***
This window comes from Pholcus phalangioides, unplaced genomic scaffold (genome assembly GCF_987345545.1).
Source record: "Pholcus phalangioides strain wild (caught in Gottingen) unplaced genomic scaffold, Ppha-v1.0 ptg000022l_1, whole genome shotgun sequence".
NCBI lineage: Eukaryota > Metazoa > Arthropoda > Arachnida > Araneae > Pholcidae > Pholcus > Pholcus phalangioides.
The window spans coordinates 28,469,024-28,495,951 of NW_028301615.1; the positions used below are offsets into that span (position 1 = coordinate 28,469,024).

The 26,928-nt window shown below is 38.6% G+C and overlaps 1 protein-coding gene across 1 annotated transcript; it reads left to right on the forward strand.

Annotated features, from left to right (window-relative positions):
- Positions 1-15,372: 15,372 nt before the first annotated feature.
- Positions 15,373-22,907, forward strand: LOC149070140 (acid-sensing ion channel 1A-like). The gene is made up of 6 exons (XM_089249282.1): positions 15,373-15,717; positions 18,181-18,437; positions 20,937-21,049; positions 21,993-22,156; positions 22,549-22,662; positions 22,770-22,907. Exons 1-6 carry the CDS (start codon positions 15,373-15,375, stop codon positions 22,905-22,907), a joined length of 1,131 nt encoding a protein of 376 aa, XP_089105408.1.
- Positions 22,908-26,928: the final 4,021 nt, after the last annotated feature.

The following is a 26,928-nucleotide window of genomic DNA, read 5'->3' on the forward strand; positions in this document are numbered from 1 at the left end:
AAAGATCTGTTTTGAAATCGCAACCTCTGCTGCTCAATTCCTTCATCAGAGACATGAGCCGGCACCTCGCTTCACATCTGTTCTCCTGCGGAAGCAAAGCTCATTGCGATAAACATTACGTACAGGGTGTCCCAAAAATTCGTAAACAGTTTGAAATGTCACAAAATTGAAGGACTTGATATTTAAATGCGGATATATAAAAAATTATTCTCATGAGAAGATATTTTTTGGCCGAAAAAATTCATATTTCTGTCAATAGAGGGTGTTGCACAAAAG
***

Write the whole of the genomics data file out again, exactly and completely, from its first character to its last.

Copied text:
This window comes from Pholcus phalangioides, unplaced genomic scaffold (genome assembly GCF_987345545.1).
Source record: "Pholcus phalangioides strain wild (caught in Gottingen) unplaced genomic scaffold, Ppha-v1.0 ptg000022l_1, whole genome shotgun sequence".
NCBI lineage: Eukaryota > Metazoa > Arthropoda > Arachnida > Araneae > Pholcidae > Pholcus > Pholcus phalangioides.
The window spans coordinates 28,469,024-28,495,951 of NW_028301615.1; the positions used below are offsets into that span (position 1 = coordinate 28,469,024).

The 26,928-nt window shown below is 38.6% G+C and overlaps 1 protein-coding gene across 1 annotated transcript; it reads left to right on the forward strand.

Annotated features, from left to right (window-relative positions):
- Positions 1-15,372: 15,372 nt before the first annotated feature.
- Positions 15,373-22,907, forward strand: LOC149070140 (acid-sensing ion channel 1A-like). The gene is made up of 6 exons (XM_089249282.1): positions 15,373-15,717; positions 18,181-18,437; positions 20,937-21,049; positions 21,993-22,156; positions 22,549-22,662; positions 22,770-22,907. Exons 1-6 carry the CDS (start codon positions 15,373-15,375, stop codon positions 22,905-22,907), a joined length of 1,131 nt encoding a protein of 376 aa, XP_089105408.1.
- Positions 22,908-26,928: the final 4,021 nt, after the last annotated feature.

The following is a 26,928-nucleotide window of genomic DNA, read 5'->3' on the forward strand; positions in this document are numbered from 1 at the left end:
AAAGATCTGTTTTGAAATCGCAACCTCTGCTGCTCAATTCCTTCATCAGAGACATGAGCCGGCACCTCGCTTCACATCTGTTCTCCTGCGGAAGCAAAGCTCATTGCGATAAACATTACGTACAGGGTGTCCCAAAAATTCGTAAACAGTTTGAAATGTCACAAAATTGAAGGACTTGATATTTAAATGCGGATATATAAAAAATTATTCTCATGAGAAGATATTTTTTGGCCGAAAAAATTCATATTTCTGTCAATAGAGGGTGTTGCACAAAAG